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1. H.U.S.H. AKA Cone of Silence
The dilemma: Who doesn't hate the loud ya-pare dude yapping the entire fx-ride on the phone?! “Oo, papunta pa lang kasi ako. Nasa daan pa ako.” "Ya pare, I'll see you tonight, happy hour?" You decide you don’t want to hear it, so you turn on your HUSH.
How it works: Inspired by the series Get Smart, we’ve upgraded the HUSH to also have anti-bacterial properties, for those sneezes that come your way on the road. Housed in a CD-like casing, the cone is activated as you press a touch-capacitive button in the middle.
The dilemma: There was news recently to allot a 14-inch sitting space for commuters in public vehicles, and if they exceed it, they’ll have to pay for two seats. Sure, you have 14 inches of butt space but what about your upper body? What if you have small hips? Should the bootyliciously-challenged just let bigger guys literally crush them the entire time they’re in traffic? You want to be able to maximize your sitting area and that means being comfortable with the space you paid for.
How it works: Because the Bubble will have to protect your entire body, it’ll have to be worn near the waist area. It can be embedded in a button or your belt buckle, and once you turn it on nothing can get near you---not a shoulder, not a knee, not even those sneaky bag slashers. A more safe, solar-powered PSB will be developed separately for pregnant women and children.
3. USB 3.0 ports in PUVs
The dilemma: While in transit you find out that one soldier in your army of gadgets is running low on supplies and you’re still an hour and a half away from your destination. It doesn’t look good, and you stare helplessly as the discharged device’s screen slowly gets dimmer, seemingly to make you panic even more at its impending albeit temporary death.
How it works: Having USB ports in PUVs would be more than helpful to the average commuter. With WiFi buses now on the road, the next logical step is having a way to keep the device engaged and fully capable, battery-wise, to do its job. This can also serve as a prelude to a travel tracker, for people who don’t want to ever hear the “Papunta pa lang” response to the question “San ka na?” They’ll know exactly what vehicle your device is plugged into, what route it took, where you are and where they can pick you up.
4. Destination and Driving App
The dilemma: Those long, annoying horns you hear on the road are mostly aimed at PUVs clogging up traffic with their impromptu stops. Whether it’s picking up passengers or dropping them off, PUVs would go through three lanes of traffic to get it done. Since your device is already hooked up to the vehicle anyway, all you need is an app that tells the driver your destination. This means that the driver should also have a tablet or a display up front that is GPS-capable.
How it works: Thought up through a combination of the MRT’s way of announcing what station is up next and GPS devices informing the driver how many more meters until the next turn, the app requires passengers to “check in” when they enter the vehicle and encode their destination. The driver receives the notification up front, and the GPS lets him know out loud where the next passenger would like to get dropped off. Disconnecting your device from the vehicle will mean you have disembarked or “checked out” of the vehicle.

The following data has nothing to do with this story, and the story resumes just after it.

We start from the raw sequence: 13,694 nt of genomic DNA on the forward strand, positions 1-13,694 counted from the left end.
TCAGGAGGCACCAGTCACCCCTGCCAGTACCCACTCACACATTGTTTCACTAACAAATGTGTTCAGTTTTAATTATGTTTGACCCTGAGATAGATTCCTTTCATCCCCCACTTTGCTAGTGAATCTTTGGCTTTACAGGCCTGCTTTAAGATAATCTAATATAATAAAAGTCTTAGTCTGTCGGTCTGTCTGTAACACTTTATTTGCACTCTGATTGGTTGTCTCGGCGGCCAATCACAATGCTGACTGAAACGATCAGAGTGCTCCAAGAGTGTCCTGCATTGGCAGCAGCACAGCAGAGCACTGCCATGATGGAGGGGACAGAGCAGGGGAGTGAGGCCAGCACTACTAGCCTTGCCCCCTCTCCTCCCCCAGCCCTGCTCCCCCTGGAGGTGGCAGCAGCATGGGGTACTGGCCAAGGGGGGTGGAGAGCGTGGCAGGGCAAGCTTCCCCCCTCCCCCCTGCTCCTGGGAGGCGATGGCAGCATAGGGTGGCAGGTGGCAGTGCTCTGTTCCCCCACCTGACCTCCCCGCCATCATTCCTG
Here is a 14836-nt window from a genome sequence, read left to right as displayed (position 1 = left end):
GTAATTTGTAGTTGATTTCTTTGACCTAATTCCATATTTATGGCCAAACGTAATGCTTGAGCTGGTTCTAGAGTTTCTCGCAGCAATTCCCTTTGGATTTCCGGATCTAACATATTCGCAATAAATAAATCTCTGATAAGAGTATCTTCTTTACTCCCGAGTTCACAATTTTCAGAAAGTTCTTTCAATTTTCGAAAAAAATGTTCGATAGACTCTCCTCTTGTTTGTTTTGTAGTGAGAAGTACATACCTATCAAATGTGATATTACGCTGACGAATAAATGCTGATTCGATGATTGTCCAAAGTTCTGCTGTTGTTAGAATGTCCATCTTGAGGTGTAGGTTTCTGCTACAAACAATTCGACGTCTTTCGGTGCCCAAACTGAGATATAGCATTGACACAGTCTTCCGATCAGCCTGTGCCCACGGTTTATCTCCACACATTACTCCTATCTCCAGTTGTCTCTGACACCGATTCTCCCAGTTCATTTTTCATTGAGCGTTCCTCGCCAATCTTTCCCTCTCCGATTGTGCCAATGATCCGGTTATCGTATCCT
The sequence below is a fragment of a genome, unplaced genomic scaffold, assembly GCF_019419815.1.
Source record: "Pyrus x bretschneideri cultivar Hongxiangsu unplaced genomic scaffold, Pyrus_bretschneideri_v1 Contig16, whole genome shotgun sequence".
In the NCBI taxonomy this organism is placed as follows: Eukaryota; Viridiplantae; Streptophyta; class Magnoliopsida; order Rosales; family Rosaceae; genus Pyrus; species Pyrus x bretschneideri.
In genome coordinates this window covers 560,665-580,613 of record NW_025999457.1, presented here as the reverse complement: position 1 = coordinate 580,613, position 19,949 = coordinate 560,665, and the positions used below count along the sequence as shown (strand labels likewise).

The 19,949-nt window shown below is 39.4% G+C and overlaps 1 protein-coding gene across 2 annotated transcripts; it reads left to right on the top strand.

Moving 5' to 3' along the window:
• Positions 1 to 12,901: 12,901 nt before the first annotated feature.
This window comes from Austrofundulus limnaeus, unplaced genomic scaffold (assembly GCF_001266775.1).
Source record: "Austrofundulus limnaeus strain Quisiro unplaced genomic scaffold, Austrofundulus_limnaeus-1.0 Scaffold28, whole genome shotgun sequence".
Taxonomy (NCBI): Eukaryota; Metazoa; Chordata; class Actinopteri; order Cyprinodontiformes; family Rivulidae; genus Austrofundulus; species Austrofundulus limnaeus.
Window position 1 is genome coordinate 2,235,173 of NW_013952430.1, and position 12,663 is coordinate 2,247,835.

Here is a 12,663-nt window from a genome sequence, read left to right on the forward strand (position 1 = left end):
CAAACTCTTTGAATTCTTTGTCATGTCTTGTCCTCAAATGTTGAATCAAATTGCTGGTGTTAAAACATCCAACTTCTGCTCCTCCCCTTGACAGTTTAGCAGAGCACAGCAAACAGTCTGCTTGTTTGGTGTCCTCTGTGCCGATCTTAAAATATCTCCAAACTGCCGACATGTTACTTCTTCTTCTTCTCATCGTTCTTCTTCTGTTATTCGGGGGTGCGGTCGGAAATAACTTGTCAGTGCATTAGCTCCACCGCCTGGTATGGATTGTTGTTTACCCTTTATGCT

5. Red Button
The dilemma: Lots of things can happen when you’re on the road like accidents, vehicle breakdowns, stick-ups, and health emergencies. The problem is, often when these unexpected things happen, we’re too much in shock to actually remember what phone numbers to call. Do we even know what the emergency numbers are? Even if we did, human error is always a factor.
How it works: The Button is equipped with a GPS signal that will alert authorities and emergency responders to your location. At the same time, it doubles as a calling/recording device so you can explain to them what’s going on, in the case of a mugging or a medical emergency so they know how to respond. For actual emergencies only. Prank pressers will be penalized.
6. Travel Time Calculator and Navigation
The dilemma: How often do you end up missing out on more of good sleep and breakfasts because you mistakenly anticipated your travel time? Are you constantly torn between being cramped in an MRT but getting to your destination faster and casually leaning in the back of a cab but stuck in a traffic jam?
How it works: Let the Travel Time Calculator to do the job for you. Equipped with the latest in navigation and predictive technology, the calculator takes into account real-time traffic conditions, the weather, your schedule, and provides you with the fastest route—whether by train, bus, or personal car. Plot your schedule on the device and it’ll give you the ideal time to leave for your next destination.
7. Self-drying clothes
The dilemma: Self-drying clothes would be one of the best innovations for commuters in Metro Manila, who often have to brave strong rains just to come to work or get back home. It doesn’t help that they have to sit in a public utility vehicle, dripping wet, where they could catch a cold.
How it works: With the combined technology of Marty McFly Jr.’s jacket and superhydrophobic coating, the self-drying garment is powered by a tiny chip on the back of the tag. Moisture will cause the chip to send a signal activating the dryer, blowing wind through the targeted area without causing discomfort to the wearer. However, the absence of wrinkles and creases are not guaranteed except for the footwear collection. We encourage that you use this with HUSH or SPACES to prevent other passengers from being bothered by the drying. Not advisable to wear to the gym.